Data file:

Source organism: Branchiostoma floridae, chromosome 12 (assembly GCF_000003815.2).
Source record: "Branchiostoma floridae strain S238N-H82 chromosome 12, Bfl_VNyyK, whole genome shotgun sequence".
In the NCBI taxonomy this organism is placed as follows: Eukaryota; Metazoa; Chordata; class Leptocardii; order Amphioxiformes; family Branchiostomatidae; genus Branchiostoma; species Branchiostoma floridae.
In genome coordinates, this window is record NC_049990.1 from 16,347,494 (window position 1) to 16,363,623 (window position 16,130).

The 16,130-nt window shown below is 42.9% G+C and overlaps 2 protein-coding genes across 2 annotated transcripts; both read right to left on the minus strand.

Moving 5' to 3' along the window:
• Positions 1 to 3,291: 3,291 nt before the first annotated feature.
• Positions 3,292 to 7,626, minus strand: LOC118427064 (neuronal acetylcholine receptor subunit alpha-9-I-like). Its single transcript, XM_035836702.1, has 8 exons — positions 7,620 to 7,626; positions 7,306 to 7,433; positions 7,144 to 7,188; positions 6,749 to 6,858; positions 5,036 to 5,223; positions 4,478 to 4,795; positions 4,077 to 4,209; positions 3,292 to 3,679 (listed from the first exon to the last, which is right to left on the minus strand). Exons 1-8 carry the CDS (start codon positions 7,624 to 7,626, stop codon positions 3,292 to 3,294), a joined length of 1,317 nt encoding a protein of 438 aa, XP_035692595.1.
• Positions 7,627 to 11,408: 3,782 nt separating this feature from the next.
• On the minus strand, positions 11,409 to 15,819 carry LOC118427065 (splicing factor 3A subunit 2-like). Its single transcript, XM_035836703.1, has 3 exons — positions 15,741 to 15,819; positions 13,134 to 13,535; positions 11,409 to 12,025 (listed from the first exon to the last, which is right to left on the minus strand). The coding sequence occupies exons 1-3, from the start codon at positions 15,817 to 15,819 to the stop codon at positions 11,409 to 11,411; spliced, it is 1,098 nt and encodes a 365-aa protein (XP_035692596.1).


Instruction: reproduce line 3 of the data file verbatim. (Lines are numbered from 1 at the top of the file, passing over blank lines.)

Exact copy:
In the NCBI taxonomy this organism is placed as follows: Eukaryota; Metazoa; Chordata; class Leptocardii; order Amphioxiformes; family Branchiostomatidae; genus Branchiostoma; species Branchiostoma floridae.